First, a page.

Snark took the flask and enjoyed a thoughtful drink. "Well," he said craftily, "do you know anything about Batman?"

"Oh, heavens," said Fox, starting to comprehend, "you'd better give me back that flask."

It would be unseemly to continue further. Let's just say they lived happily ever after.

Wednesday, 20 August
The Quest Begins

Once upon a time, there lived a strange badger-like creature named Snark. Snark was a clever beast, and enjoyed wearing floppy hats for some reason, because hey, who wants to mess with a badger? People left Snark alone, which suited him fine, because that gave him time to read comic books. He particularly enjoyed Batman stories, and sometimes, late at night after a couple beers, he would pretend to be Batman. "I am the Dark Knight," he would exclaim to anyone who listened, "so don't fuck with me!" Nobody did, of course, because he was a crazy badger in a floppy hat.

But more than anything, Snark loved his girl Fox, who was, I hope I don't have to spell out, a fox. Fox had a peaceful squinty foxface, and really was mostly peaceful, but did have tiny girl fisties if somebody fucked with her, which was rarely, because if you were paying attention, you'd remember that her boyfriend was an imbalanced behatted badger with Batman delusions. Fox was pretty safe.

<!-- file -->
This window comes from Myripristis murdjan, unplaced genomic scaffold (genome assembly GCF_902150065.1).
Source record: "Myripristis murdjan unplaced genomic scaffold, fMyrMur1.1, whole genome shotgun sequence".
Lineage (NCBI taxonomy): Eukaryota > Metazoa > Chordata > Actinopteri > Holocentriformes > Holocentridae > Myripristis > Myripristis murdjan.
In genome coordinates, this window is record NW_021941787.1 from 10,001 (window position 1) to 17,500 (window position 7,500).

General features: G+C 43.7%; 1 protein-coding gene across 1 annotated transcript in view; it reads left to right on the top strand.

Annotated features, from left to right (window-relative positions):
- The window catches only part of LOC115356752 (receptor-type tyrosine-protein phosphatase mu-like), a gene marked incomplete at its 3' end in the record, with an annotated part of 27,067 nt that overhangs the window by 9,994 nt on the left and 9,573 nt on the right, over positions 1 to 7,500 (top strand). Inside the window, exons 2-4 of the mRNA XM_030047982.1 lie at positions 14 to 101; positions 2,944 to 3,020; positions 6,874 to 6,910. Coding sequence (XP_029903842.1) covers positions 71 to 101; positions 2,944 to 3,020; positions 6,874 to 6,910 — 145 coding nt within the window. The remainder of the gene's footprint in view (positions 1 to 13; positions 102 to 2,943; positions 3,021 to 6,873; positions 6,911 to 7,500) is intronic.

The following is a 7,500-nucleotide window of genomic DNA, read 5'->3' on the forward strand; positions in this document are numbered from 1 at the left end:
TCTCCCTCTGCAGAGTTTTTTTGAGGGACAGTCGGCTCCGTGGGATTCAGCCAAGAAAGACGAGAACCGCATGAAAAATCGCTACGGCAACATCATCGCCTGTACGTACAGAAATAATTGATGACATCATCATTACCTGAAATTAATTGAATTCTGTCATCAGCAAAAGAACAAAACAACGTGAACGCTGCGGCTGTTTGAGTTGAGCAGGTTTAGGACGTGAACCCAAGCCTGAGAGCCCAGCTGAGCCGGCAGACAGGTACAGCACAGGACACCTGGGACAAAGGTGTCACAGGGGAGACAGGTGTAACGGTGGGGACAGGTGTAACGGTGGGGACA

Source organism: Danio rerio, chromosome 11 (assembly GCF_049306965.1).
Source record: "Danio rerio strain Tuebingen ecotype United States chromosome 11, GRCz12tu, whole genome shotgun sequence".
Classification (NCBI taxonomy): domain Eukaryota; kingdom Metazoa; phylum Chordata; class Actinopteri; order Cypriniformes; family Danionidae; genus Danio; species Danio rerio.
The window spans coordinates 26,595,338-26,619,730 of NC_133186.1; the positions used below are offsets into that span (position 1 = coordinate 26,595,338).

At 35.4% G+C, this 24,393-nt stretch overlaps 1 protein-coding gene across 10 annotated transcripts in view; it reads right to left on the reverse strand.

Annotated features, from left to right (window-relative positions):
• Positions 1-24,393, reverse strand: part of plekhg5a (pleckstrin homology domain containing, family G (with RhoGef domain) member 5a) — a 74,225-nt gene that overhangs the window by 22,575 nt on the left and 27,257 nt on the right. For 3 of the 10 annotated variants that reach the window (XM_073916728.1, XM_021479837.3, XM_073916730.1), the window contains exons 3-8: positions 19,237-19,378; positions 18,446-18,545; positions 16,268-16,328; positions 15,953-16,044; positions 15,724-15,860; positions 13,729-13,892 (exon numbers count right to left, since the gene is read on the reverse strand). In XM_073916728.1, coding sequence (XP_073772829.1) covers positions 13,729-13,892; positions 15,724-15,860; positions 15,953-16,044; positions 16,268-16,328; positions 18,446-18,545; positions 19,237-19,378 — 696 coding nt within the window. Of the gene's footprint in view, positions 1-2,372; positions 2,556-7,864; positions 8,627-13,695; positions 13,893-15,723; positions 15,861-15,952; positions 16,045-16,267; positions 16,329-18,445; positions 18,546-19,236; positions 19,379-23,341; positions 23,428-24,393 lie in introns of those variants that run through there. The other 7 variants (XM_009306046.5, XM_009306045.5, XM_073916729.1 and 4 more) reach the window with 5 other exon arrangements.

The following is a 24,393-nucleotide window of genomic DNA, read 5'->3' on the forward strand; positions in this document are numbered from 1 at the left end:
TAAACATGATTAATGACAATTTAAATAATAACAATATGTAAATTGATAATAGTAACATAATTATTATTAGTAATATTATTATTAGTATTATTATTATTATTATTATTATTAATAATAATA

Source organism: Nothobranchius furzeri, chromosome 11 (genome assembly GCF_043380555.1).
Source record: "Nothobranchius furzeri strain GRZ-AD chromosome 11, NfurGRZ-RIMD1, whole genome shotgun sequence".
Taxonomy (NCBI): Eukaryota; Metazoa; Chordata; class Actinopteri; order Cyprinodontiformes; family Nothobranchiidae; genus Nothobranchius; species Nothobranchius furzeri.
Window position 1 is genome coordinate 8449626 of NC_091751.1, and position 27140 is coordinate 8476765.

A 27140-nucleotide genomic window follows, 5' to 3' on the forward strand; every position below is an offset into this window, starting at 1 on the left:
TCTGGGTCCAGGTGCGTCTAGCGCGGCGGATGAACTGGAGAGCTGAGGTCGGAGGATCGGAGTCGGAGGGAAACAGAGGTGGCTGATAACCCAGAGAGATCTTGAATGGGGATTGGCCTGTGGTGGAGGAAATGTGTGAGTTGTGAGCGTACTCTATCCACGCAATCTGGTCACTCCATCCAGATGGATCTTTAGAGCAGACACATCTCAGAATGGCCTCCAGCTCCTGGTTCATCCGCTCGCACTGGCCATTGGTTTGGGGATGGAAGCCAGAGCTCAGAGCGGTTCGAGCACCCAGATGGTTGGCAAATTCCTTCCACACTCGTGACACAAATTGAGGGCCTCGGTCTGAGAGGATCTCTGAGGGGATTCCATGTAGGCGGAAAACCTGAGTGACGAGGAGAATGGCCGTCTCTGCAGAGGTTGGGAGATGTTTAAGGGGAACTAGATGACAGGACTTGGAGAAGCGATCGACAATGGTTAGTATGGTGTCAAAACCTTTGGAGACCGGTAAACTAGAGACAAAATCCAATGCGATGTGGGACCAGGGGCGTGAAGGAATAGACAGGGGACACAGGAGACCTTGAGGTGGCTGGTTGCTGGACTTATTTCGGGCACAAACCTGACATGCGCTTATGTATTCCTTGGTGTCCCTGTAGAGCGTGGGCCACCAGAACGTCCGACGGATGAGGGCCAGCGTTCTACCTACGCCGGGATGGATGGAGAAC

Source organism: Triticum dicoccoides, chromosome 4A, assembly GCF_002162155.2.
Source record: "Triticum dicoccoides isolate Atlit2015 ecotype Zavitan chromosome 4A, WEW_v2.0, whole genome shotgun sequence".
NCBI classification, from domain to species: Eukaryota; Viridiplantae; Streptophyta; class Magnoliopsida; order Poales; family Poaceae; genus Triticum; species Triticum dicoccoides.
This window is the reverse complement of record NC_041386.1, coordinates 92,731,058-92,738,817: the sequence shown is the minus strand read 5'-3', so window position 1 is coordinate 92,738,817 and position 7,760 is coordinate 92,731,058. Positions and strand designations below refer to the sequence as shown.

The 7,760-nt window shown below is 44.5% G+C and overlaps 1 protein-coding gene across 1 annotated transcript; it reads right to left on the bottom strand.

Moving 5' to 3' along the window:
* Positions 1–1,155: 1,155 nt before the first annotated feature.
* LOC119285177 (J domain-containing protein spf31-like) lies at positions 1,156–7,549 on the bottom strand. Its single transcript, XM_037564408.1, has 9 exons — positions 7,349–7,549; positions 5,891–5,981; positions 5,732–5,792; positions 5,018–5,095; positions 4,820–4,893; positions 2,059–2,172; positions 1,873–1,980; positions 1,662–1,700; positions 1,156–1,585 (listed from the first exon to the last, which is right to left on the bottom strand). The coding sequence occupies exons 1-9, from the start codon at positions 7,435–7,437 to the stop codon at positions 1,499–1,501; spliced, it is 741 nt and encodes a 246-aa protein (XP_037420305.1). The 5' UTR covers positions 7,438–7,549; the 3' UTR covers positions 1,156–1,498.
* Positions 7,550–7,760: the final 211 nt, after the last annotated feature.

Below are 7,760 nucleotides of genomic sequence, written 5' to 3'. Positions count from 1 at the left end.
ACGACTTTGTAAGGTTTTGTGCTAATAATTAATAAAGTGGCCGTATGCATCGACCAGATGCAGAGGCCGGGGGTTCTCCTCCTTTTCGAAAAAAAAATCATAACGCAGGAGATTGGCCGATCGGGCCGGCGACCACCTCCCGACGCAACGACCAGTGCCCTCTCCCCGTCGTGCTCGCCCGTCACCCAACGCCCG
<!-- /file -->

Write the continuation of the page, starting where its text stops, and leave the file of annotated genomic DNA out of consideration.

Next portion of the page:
They were very happy. And one day, Snark realized that he wanted nothing but to be with Fox forever and ever, so he asked her to marry him. It was darling as he kneeled in his floppy hat, and presented her with a bouquet of fresh chicken eggs to suck.

"My darling Fox, I want to marry you. I want to make you always happy. I bring you delicious eggs that you may suck."

"My wonderful Snark! How handsome you are in your floppy hat! I will of course marry you!" She beamed peacefully and her fur seemed to glow.